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How to Register a Clothing Brand: Insights from a Business Owner's Journey

Reading time
4 min


In this article, we dive into a real-life journey to understand the nuances of registering a clothing brand. Our guide through this process is Ed, a Canadian entrepreneur who embarked on the journey of establishing his clothing business.


Understanding the Need for a Trademark

A trademark doesn't just protect your brand; it's an essential asset that adds value to your company. Especially in the clothing industry, where brand identity and protection against copycats are crucial, having a trademark is a significant step in establishing your business's legitimacy and market presence.


The Right Time for Trademark Registration

One of the key lessons Ed learned was about timing. Registering a trademark is a strategic decision. For Ed, the first year was about understanding the market and establishing his business rather than registering his brand name. Ed's initial dilemma was common among new business owners: how to use his limited resources. The cost of trademark registration, around 600 USD, is substantial for a startup. Therefore, it's often advisable to consider trademark registration when:

  • You have investor backing or significant personal investment.
  • You plan to sell on platforms like Amazon, which require trademarks for certain programs.
  • Your brand strategy involves rapid and wide-reaching visibility.


A Year in Business: Growth and New Challenges

After a year of hard work, Ed's business was growing. He expanded his sales channels from social media and local fairs to online platforms like Shopify, Etsy, and Amazon. This expansion brought new challenges, notably the risk of brand hijacking on Amazon. This risk underscored the need for trademark protection.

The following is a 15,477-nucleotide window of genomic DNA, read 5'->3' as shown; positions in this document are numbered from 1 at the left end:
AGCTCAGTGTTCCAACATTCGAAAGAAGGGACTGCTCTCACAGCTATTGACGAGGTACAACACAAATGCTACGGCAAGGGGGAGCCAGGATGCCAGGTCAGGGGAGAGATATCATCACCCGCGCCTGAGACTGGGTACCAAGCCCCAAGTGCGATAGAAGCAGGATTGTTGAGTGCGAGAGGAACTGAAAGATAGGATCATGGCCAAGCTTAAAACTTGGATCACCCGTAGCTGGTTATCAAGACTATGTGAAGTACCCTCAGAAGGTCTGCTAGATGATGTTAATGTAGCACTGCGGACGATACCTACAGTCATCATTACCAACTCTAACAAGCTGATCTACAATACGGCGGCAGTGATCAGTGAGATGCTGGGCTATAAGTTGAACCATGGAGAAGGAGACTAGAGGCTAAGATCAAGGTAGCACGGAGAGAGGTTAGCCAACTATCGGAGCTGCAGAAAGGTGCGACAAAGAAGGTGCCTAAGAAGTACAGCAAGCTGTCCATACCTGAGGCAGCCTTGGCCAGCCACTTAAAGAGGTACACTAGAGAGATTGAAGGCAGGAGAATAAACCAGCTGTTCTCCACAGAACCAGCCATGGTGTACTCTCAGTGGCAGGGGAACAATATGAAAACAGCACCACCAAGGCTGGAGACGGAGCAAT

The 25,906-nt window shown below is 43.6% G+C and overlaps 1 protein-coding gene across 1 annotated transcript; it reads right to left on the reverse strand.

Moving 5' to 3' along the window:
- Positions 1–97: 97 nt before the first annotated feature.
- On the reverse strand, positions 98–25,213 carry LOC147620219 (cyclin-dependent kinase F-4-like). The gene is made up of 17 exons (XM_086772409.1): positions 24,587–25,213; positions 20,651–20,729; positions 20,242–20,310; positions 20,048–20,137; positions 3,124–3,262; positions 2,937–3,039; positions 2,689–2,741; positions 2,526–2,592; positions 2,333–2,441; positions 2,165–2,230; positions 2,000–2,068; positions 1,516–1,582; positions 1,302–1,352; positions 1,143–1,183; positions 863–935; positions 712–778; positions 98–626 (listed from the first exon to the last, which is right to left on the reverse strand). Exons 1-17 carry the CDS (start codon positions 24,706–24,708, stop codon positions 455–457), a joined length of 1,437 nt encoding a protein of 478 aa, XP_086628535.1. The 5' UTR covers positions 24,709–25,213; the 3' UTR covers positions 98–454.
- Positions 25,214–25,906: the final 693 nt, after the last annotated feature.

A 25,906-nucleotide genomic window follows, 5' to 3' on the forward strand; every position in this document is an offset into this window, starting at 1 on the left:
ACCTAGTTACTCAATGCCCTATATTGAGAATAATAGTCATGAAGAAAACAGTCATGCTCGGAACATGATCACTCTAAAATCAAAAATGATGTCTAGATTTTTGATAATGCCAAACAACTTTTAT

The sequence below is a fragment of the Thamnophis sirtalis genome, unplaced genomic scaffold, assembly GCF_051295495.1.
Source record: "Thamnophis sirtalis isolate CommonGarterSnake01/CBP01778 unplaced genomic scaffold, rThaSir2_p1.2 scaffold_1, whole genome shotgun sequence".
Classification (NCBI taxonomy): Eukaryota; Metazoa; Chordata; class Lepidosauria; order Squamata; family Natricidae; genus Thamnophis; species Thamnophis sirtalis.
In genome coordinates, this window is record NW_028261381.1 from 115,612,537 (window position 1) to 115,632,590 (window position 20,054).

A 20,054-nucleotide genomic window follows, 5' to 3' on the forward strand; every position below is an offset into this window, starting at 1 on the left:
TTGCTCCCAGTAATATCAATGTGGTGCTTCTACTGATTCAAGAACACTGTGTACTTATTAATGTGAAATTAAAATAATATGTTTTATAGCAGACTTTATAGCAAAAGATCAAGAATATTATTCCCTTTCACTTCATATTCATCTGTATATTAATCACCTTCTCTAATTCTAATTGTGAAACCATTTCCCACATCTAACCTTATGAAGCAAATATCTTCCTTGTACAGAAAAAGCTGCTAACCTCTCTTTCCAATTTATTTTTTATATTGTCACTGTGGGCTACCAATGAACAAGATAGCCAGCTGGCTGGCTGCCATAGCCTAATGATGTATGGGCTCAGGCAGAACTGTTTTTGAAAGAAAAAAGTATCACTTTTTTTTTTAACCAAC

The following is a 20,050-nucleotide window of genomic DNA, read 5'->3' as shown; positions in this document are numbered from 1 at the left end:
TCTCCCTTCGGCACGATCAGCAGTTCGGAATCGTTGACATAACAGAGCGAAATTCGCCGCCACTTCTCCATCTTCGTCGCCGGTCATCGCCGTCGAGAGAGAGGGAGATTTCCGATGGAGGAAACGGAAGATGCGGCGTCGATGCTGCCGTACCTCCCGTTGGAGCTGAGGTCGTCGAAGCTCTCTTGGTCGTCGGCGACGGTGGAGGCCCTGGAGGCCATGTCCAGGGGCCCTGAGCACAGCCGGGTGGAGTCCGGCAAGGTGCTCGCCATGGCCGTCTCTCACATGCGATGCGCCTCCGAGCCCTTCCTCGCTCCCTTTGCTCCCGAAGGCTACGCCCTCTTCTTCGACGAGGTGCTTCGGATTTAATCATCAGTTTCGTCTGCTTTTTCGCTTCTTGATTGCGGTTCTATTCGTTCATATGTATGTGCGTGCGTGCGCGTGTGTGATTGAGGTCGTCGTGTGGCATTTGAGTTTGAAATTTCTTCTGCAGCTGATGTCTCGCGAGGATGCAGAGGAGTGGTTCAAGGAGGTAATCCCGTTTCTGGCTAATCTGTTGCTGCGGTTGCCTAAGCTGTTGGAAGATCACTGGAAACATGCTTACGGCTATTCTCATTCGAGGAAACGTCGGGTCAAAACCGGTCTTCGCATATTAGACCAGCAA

Understanding the Trademark Registration Process

As Ed discovered, registering a trademark involves several key points:

  • Geographical Limitations: Trademarks are only valid in the country of registration.
  • Classification of Goods: Trademarks are categorized in classes. Clothing falls under class 25, which is distinct from other product classes.
  • Duration of the Process: In Canada, trademark registration can take up to 24 months, but you can start using the trademark for purposes like Amazon Brand Registry during the process.
  • Costs: The cost for registering a trademark in one class for ten years is approximately US$729, mostly comprising government fees and attorney charges.
  • Uniqueness is Key: Your trademark must be distinctive and not similar to existing marks to avoid conflicts and ensure registration.


Ed's Decision and Next Steps

After weighing the benefits and understanding the process, Ed decided to proceed with registering his trademark in Canada. This decision marked a new phase in his business journey, protecting his brand and solidifying his market presence.


Realizing the Complexity of Trademark Search